The Way Breeding standards Used to Be
This article by Col. David Hancock first appeared in the The Countryman's Weekly back in July 14, 2000.
The Way Breeding standards Used to Be
"Most of the change we think we see in life is due to truths being in and out of favour."
THESE WORDS of Robert Frost could so easily describe the relationship between some dog breeders and the wording of the Kennel Club standards laid down as the blueprint for each recognised breed.
Ignoring the true meaning of the intentional misreading of the written design criteria for any breed is a form of wickedness. Such an act suits the humans involved but rarely the dog. But can any genuine dog lover truly want to produce a Bulldog that cannot breath, an Old English Sheepdog that cannot see and a Bloodhound, which not only drools saliva over every item within range, but has discomfort from sunken eyes and an over-abundance of loose skin?
Can any breeder producing a Basset Hound which steps on its own ears and has chronic eye problems claim to love the breed?
Respect for the standard
An exaggeration, claimed Kahlil Gilbran, is a truth that has lost its temper. Being true to any breed involves respect for the standard and respect for the dogs of that breed.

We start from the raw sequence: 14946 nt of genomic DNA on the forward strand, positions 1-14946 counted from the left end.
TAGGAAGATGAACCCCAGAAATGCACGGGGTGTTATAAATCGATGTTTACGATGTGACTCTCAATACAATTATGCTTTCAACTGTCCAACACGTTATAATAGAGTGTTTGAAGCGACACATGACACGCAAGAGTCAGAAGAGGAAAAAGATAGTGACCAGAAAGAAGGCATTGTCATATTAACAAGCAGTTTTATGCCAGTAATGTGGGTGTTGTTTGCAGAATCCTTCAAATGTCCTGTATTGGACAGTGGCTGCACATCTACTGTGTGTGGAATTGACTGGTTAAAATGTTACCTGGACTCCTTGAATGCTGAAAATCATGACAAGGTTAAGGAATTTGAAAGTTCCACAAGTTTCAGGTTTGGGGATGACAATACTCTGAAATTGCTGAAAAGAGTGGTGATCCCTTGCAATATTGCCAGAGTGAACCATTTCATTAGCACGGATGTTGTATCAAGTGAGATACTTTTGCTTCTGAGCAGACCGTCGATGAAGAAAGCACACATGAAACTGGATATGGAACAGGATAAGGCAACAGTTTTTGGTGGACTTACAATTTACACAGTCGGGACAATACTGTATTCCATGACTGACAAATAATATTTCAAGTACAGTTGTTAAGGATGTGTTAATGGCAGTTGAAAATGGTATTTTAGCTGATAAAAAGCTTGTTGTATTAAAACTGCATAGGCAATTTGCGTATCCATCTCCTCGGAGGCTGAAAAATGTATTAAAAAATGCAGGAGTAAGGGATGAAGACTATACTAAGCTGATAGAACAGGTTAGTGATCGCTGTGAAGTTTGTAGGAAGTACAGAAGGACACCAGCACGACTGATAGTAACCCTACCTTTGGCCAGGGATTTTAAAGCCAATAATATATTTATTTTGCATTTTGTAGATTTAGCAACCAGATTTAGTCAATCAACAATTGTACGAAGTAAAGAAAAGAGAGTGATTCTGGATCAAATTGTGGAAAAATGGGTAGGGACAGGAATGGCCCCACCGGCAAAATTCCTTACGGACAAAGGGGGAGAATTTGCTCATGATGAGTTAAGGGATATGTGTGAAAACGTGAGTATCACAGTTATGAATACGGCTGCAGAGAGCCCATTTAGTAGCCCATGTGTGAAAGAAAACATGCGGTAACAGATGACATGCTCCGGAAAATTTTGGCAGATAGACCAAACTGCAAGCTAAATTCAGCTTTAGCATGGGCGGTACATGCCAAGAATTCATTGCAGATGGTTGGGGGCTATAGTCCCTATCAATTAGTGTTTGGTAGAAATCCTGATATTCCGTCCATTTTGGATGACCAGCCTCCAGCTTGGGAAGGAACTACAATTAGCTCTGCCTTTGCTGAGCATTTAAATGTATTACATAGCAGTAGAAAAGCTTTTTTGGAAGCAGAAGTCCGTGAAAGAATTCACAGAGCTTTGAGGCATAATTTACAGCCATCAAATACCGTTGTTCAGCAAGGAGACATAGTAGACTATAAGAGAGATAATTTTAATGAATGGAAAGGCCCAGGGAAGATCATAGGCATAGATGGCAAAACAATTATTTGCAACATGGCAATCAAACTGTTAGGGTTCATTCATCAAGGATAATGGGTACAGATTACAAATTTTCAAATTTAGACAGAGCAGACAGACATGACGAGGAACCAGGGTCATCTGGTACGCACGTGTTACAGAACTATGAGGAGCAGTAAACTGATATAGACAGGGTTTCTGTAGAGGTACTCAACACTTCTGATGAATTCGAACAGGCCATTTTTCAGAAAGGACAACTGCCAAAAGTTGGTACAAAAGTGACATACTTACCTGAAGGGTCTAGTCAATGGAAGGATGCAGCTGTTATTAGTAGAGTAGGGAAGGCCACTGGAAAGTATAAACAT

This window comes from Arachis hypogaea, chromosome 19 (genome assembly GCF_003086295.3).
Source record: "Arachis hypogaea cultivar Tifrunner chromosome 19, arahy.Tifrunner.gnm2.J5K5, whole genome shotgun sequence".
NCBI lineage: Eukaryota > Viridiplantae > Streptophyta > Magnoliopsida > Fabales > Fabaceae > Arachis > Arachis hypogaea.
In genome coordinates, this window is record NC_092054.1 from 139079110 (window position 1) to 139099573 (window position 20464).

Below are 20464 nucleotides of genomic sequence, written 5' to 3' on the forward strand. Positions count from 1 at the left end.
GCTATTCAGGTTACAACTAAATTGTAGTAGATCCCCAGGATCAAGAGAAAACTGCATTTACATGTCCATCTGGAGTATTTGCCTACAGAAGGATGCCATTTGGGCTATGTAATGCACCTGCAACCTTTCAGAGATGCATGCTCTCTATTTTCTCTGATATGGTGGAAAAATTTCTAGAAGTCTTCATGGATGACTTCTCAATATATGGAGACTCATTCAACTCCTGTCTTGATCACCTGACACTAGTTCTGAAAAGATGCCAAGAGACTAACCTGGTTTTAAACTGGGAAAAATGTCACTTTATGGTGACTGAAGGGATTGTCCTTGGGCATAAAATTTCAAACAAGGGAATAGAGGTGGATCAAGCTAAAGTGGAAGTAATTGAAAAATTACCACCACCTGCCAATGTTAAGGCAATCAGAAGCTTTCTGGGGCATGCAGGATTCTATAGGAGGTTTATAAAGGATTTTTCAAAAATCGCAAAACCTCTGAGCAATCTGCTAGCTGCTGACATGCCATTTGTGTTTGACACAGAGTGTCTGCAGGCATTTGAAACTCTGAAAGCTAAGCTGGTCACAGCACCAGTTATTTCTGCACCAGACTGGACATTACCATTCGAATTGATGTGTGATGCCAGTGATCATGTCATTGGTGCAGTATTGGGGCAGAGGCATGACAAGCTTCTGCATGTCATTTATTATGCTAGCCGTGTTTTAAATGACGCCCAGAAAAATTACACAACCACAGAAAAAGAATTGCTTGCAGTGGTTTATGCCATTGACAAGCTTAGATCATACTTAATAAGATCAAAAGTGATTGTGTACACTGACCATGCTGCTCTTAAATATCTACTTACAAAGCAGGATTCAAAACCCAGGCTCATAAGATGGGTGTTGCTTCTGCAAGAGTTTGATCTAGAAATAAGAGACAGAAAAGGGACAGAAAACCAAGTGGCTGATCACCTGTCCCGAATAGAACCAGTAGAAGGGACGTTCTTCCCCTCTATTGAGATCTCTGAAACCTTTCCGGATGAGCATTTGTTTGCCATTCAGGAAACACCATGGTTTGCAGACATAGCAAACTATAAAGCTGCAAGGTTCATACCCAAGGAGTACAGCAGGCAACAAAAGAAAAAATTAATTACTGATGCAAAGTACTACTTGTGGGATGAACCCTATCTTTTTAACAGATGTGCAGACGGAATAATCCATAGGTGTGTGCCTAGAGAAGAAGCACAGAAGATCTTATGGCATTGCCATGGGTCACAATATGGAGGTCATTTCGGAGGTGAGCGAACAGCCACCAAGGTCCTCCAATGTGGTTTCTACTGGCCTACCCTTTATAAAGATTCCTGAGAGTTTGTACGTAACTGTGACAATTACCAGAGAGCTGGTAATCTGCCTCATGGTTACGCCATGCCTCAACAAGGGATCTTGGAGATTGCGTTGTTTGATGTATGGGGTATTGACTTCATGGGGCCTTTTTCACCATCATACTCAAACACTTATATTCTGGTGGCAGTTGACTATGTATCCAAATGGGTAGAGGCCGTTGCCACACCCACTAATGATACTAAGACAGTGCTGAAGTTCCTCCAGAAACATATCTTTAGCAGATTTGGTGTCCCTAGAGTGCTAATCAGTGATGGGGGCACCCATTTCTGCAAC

Exaggerating the physical features of a subject creature, to its subsequent discomfort, to me indicates disrespect both for the breed design and, more importantly for the dogs themselves.
Less well-informed members of the public have come to think of exaggerations in some pedigree breeds of dog as being typical, traditional and not affecting the animal's quality of life. Not so. None of these is true.
Contemporary breeds like the Bull terrier, Basset Hound, Bloodhound, Bulldog and St. Bernard are now quite unlike their own ancestors. They defy their own breed heritage and mock their distinguished lineage. Man has deformed each of these breeds.
Broad-mouthed "holding" dogs like the mastiff breeds predate the much-mentioned Molossian dogs. They were valued by Assyrians, Scythians and the Sarmatians as heavy hounds over 2000 years ago. The Bullmastiff as a breed-type existed long before S.E. Moseley stabilised the modern breed from his Farcroft Kennels.
The English Mastiff was much more like a heavy hound before the advent of pedigree dog shows. The Bulldogs of the baiting contests were much more like Pit Bull terriers than the Bulldog.
And, if you look at portrayals of the prototypal Bullmastiffs and consult the official Kennel Club breed standard, you are struck at once by the incorrect skull conformation in so many specimens in the breed today. The breed MUST have a muzzle!